Supreme Court Still Not Ready To Hear Case Challenging NSA Surveillance

from the not-yet,-not-yet dept

While the Supreme Court Justices seem to recognize that they’ll eventually need to determine the constitutionality of the NSA’s surveillance efforts, for now it’s not letting cases about it jump the line to be heard. Back in November, it rejected an attempt by EPIC to skip the long process of first getting district court and appeals court rulings, and bring the issue straight to the Supreme Court. And now it’s done the same thing in a case that tried to skip the appeals court step.

As you may recall, back in December, district court judge Richard Leon ruled that the program was likely unconstitutional in a case brought by Larry Klayman, but then agreed to stay the ruling until the inevitable appeals process played itself out. Klayman decided to take a shot at going straight to the Supreme Court, saying that the “case is of such imperative public importance that it justifies deviation from normal appellate practice and requires immediate consideration and determination in the Supreme Court.”

The Supreme Court, however, appears to disagree. That doesn’t mean it won’t eventually hear such a case (potentially even this very case). But it does mean that the Court is in no rush to take on the constitutionality of the NSA’s surveillance efforts, and will let the process play out in various district and appeals courts over the next few years.

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Comments on “Supreme Court Still Not Ready To Hear Case Challenging NSA Surveillance”

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zip says:

uphill battle

If the Supreme Court were to rule against Obama’s NSA, I don’t see how it would in the end make any difference. Trying to compel government agencies that operate in complete secrecy to do something against their will seems like fighting a losing battle.

As in President Andrew Jackson’s famous scoff at a Supreme Court ruling he didn’t like:
“John Marshall has made his decision, now let him enforce it.”

John Fenderson (profile) says:

Re: the supreme court of the usa is being blackmailed

So, the SC is being blackmailed, and according to numerous other comments, the executive and the legislative branches are also being blackmailed.

The idea that everyone in government is being blackmailed seems like a pretty huge stretch to me. But even if it’s true, it means absolutely nothing. A person being blackmailed is just as responsible for his actions as someone who is not being blackmailed. It excuses nothing whatsoever.

While it may be a fun thing to contemplate, it’s purely recreational. Seriously contemplating it gets us nowhere.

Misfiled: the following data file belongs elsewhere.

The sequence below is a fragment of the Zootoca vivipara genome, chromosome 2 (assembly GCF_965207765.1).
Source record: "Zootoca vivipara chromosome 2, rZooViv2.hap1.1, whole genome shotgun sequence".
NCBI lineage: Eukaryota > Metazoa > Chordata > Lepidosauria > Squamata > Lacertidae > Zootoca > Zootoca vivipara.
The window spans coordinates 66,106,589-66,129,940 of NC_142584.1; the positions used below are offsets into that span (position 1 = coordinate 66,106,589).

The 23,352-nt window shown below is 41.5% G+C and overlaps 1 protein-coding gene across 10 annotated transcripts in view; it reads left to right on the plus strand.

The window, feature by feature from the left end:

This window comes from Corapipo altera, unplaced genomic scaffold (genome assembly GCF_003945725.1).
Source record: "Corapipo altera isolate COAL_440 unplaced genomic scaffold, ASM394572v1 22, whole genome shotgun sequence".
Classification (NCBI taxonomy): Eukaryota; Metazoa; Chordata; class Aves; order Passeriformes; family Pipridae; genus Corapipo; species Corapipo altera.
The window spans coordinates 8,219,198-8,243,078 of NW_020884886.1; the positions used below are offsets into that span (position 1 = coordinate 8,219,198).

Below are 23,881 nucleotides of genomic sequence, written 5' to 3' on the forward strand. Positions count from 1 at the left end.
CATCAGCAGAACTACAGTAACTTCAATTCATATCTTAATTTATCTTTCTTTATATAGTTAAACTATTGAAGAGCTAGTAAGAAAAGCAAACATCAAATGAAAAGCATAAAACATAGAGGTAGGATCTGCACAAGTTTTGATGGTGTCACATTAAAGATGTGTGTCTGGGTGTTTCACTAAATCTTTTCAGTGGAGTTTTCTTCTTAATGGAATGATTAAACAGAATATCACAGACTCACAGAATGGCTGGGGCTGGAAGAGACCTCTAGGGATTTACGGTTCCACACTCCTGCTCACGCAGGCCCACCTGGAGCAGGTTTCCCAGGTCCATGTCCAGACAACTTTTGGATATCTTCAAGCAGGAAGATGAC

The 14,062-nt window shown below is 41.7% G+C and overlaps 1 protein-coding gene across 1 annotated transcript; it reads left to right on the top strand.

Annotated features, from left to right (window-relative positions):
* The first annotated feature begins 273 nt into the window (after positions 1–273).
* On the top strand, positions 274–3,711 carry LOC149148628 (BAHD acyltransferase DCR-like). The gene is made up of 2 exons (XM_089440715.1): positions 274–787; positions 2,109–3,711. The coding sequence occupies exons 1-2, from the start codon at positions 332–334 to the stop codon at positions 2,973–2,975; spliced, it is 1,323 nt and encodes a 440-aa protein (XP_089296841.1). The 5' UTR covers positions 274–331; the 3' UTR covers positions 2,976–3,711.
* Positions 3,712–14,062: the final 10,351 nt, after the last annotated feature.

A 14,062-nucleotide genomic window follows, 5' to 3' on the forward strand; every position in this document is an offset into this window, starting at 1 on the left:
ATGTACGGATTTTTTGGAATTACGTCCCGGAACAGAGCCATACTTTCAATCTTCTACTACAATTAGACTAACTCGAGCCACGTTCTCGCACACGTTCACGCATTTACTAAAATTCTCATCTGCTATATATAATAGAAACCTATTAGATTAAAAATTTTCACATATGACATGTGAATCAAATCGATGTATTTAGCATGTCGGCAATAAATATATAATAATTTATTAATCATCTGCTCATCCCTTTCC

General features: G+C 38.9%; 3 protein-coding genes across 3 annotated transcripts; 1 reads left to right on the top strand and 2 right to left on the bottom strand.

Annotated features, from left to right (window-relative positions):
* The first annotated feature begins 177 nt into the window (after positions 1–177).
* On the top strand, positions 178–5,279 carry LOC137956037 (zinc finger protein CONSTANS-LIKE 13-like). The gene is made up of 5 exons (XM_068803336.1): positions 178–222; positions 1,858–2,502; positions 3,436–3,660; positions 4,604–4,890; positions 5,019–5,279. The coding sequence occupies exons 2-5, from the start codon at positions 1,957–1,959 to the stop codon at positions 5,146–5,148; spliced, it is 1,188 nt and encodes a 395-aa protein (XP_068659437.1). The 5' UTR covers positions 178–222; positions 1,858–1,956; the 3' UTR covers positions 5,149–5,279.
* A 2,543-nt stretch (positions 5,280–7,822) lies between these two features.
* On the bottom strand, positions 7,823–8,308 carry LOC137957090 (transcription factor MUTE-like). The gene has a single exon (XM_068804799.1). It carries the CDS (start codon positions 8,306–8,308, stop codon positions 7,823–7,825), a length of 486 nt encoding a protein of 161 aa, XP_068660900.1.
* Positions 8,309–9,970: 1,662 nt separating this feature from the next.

Beech says:

Phew, almost had the Supreme Court doing it’s goddamn job there for a minute. Can’t be having that. They have more important and more nuanced cases to decide, like “Whether 42 U.S.C. ? 1981 prohibits a retail establishment from treating a customer in a racially discriminatory manner” or “Whether a document from a state or local government stating that an application has been denied, but providing no reasons whatsoever for the denial, can satisfy the Communications Act’s ?in writing? requirement.”

I mean, it’s not like those cases should have been slam dunks or anything that never should have gotten to the supreme court. It’s not like ALL of us are being spied on ALL the time or anything.

Seriously, the Supreme Court has been nothing but rage fuel for me recently. I’m honestly shocked everytime I hear about a SCOTUS ruling that I actually agree with.

(source for those cases i quoted above:

FM Hilton (profile) says:

Must stick to the rules of the game!

While it is lamentable that the SC does not want to hear right away any cases about the constitutionality of the various NSA cases, it is also understandable that they want the process to be done correctly.

I mean, it’s like being in a long line, and jumping to the head of it just because you think you should.

It doesn’t mean that you’re correct to do it.Because the basis for the rulings have to be established, it will take some time for a case to get to the top.

That means no shortcuts, no jumping to the head of the line while ten other cases with similar arguments are being done in the lower courts.

It’s called due process in other words. One step at a time.

After all, this is about the legality of the laws invoked. Taking shortcuts to the end does not establish precedents.

Quiet Lurcker says:

Re: Must stick to the rules of the game!

Respectfully disagree. Art. III, Sec. 2, to the U. S. Constitution grants to the Supreme Court original jurisdiction – they can actually try the case, rather than simply review – in cases involving ‘public ministers and consuls’, or words to that effect. Essentially, government officials. Since this matter directly involves the president, the attorney general, and other governmental officials, the supreme court could – and in my PERSONAL opinion – should hear the case directly.

Sadly, SCOTUS is playing politics with this and several other cases of late.

Edward Teach says:

Re: Re: Re: Must stick to the rules of the game!

Hear! Hear!

Avast, ye swabbies! What Master Coward hath stated!

Seriously, what has happened to the US Supreme Court? When That Swine Reinquist took over, they would often make a serious statement. Now, they quibble over technicalitites.